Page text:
Philadelphia is the largest city to implement these reforms as of yet. courtesy Wikimedia Commons

Philadelphia bans minor traffic stops

A new act aims to reduce unnecessary interactions with the police that often go awry.

Philadelphia’s city council passed the Driving Equality Act last month in a 14-2 vote. The law encompasses a set of bills aimed at removing negative police interactions and promoting trust in the police department.

The first bill prohibits police from stopping drivers for seven types of low-level traffic violations. Infractions such as broken lights, bumper issues, minor obstructions and license plates that are not visible are now considered secondary level traffic violations. Primary violations include actions which pose an imminent threat or safety risk to the public and are still subject to traffic stops. All secondary traffic violations remain illegal and will result in citations and fines issued through the mail. The companion bill requires police to record all traffic stop information in a public database.

Mayor Jim Kenney approved the law and issued an executive order on Wednesday, Nov. 3. Kenney followed this with a statement, “This legislation establishes Philadelphia as the first large U.S. city to ban minor traffic stops with the goal of healing police-community relations.” The law is set to go into effect 120 days after the initial signing.

The law is supported by the city’s police department who are dedicated to making the necessary changes to police training. “We believe this is a fair and balanced approach to addressing racial disparity without compromising public safety,” the department said. “This modified enforcement model for car stops furthers the Department’s priority of addressing the issue of racial disparity in the Department’s investigative stops and complements the Department’s efforts to address these same issues in pedestrian stops.”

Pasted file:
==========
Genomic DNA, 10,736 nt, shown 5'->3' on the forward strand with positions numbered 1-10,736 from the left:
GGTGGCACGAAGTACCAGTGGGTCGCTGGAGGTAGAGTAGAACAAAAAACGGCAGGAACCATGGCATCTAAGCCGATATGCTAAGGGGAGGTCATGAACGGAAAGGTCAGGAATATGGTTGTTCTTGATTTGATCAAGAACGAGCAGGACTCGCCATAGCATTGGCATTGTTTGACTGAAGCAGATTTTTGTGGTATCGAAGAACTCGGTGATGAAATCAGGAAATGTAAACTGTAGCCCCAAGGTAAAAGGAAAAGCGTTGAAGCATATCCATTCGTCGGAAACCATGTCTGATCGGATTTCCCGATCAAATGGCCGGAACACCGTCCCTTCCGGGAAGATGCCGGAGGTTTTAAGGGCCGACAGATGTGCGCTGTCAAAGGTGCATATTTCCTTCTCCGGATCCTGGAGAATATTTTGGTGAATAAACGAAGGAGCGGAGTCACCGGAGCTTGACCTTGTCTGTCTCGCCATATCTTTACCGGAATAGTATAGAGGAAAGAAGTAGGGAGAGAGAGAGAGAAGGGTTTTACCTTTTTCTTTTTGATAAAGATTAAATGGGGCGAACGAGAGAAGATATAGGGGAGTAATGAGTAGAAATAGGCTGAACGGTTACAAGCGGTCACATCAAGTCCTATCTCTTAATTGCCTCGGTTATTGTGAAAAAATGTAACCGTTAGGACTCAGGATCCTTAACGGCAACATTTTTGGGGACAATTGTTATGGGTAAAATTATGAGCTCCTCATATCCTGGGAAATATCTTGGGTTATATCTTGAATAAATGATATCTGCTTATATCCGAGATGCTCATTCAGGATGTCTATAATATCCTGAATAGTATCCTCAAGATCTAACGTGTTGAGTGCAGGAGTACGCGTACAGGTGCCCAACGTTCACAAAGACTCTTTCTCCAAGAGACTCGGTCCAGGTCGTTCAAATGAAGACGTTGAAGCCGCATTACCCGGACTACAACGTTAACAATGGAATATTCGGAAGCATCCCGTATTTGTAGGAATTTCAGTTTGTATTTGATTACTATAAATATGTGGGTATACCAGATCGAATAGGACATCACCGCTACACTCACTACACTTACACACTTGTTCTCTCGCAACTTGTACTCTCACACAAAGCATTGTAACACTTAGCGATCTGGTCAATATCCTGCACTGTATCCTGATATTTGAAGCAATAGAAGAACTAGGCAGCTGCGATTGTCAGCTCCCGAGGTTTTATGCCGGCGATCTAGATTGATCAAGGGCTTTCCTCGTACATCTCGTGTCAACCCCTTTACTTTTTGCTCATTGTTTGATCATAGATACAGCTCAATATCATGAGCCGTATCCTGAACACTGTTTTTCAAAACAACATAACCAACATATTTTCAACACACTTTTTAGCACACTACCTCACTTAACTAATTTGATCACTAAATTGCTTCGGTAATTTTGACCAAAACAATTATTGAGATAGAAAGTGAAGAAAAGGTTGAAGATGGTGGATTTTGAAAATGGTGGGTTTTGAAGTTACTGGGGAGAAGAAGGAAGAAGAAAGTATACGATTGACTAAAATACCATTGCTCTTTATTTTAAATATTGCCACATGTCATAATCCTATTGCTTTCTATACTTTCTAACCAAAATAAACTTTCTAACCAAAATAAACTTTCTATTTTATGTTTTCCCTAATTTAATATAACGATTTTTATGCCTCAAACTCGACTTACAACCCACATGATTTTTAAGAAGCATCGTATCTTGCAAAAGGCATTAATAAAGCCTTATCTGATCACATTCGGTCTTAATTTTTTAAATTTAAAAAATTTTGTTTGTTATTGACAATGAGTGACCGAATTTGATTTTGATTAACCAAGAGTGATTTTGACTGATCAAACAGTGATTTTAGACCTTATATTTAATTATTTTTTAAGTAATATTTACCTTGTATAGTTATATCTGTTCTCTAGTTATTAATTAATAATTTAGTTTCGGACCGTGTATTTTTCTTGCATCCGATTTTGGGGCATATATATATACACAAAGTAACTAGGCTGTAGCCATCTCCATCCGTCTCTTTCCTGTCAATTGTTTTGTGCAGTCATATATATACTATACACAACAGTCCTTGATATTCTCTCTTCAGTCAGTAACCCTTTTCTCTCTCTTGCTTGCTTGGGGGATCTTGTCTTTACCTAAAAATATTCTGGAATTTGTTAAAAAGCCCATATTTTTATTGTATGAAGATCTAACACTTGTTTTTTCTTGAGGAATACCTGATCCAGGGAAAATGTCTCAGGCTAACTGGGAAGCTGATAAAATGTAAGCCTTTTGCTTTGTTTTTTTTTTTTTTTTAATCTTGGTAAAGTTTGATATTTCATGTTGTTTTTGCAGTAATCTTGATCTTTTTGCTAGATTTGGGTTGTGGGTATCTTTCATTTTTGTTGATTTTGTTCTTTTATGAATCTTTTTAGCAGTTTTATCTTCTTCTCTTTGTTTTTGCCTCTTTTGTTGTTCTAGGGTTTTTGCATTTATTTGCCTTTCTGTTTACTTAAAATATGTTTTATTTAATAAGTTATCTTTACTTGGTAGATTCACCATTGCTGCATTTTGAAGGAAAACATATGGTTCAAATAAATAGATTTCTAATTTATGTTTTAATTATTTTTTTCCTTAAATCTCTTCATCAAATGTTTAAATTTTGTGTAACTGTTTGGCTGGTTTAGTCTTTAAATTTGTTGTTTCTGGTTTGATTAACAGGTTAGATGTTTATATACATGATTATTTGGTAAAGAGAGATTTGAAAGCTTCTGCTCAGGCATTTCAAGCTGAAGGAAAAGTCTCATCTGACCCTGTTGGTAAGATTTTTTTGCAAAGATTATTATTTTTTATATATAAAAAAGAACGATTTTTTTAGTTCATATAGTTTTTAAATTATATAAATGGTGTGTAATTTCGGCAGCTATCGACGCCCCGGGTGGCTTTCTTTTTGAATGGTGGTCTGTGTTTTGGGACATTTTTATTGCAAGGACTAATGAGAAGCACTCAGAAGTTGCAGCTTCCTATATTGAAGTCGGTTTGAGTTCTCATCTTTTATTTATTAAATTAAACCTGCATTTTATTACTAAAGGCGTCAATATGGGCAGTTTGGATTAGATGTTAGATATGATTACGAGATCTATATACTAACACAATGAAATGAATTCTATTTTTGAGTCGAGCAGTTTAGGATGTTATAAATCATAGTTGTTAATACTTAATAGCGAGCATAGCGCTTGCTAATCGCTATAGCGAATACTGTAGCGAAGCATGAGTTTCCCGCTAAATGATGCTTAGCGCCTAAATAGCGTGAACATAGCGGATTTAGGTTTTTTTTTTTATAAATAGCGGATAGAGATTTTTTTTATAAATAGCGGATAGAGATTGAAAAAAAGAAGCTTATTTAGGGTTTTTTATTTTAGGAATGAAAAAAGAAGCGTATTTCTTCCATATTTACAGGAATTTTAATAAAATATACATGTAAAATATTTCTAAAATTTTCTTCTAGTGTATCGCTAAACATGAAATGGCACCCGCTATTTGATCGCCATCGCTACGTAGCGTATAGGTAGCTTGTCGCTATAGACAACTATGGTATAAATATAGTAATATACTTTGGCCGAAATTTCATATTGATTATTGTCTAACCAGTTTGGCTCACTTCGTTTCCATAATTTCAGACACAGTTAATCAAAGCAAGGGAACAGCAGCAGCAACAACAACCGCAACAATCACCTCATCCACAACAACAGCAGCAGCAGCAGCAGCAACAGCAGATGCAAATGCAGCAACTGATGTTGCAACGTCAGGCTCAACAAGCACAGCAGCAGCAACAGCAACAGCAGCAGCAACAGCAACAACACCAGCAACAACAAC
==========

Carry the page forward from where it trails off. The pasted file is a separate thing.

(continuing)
The bill originated as a response to the settlement of Bailey v. City of Philadelphia, a federal class action filed in 2010 on behalf of eight African-American and Latino men who were “stopped by Philadelphia police officers solely on the basis of their race or ethnicity,” according to ACLU Pennsylvania. The lawsuit alleged that Philadelphia police officers are illegally stopping thousands of people to frisk and detain them.

Minor infractions included in the secondary level of the new law have been criticized for acting as a guise for racially motivated traffic stops. “These bills end the traffic stops that promote discrimination while keeping the traffic stops that promote public safety,” the City Council said in a statement.

Black drivers accounted for 72 percent of approximately 310,000 traffic stops in Philadelphia from October 2018 to September 2019 while comprising 48 percent of the city’s population, according to the Defender Association of Philadelphia. This year, Black drivers have accounted for 67 percent of traffic stops while white drivers make up 12 percent. The association has projected that this initiative could result in 300,000 fewer police interactions a year.

Acting chief defender for the Philadelphia based association Alan Tauber described the legislation as a “great first step to building more trust between our police and communities of color.” Tauber added, “We’re hopeful that passage of the Driving Equality Bill is just the beginning of informed and meaningful conversations about positive changes to our justice system that will benefit all Philadelphians.”

Post Author: Shelby Hiens